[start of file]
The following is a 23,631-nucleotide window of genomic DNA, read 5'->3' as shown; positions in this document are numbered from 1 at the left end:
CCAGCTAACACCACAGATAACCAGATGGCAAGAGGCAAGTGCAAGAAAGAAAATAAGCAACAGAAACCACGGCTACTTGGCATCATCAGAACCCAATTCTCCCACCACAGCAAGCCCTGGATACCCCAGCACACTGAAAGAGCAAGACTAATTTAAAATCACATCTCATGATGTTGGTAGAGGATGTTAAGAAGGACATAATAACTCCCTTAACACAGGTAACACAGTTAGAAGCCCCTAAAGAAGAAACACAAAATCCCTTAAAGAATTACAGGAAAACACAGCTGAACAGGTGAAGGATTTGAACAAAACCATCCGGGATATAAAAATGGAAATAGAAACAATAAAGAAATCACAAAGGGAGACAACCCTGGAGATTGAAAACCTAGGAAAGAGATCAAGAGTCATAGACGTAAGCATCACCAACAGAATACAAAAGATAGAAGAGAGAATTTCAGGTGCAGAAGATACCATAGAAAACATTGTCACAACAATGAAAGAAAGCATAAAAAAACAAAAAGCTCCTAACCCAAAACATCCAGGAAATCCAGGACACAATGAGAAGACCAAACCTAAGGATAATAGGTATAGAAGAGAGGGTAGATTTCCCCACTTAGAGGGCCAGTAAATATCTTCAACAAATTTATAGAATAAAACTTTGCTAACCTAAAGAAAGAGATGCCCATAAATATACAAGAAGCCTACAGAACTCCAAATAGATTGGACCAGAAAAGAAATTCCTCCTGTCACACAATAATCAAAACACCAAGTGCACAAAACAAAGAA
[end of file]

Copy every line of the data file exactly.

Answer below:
The following is a 23,631-nucleotide window of genomic DNA, read 5'->3' as shown; positions in this document are numbered from 1 at the left end:
CCAGCTAACACCACAGATAACCAGATGGCAAGAGGCAAGTGCAAGAAAGAAAATAAGCAACAGAAACCACGGCTACTTGGCATCATCAGAACCCAATTCTCCCACCACAGCAAGCCCTGGATACCCCAGCACACTGAAAGAGCAAGACTAATTTAAAATCACATCTCATGATGTTGGTAGAGGATGTTAAGAAGGACATAATAACTCCCTTAACACAGGTAACACAGTTAGAAGCCCCTAAAGAAGAAACACAAAATCCCTTAAAGAATTACAGGAAAACACAGCTGAACAGGTGAAGGATTTGAACAAAACCATCCGGGATATAAAAATGGAAATAGAAACAATAAAGAAATCACAAAGGGAGACAACCCTGGAGATTGAAAACCTAGGAAAGAGATCAAGAGTCATAGACGTAAGCATCACCAACAGAATACAAAAGATAGAAGAGAGAATTTCAGGTGCAGAAGATACCATAGAAAACATTGTCACAACAATGAAAGAAAGCATAAAAAAACAAAAAGCTCCTAACCCAAAACATCCAGGAAATCCAGGACACAATGAGAAGACCAAACCTAAGGATAATAGGTATAGAAGAGAGGGTAGATTTCCCCACTTAGAGGGCCAGTAAATATCTTCAACAAATTTATAGAATAAAACTTTGCTAACCTAAAGAAAGAGATGCCCATAAATATACAAGAAGCCTACAGAACTCCAAATAGATTGGACCAGAAAAGAAATTCCTCCTGTCACACAATAATCAAAACACCAAGTGCACAAAACAAAGAA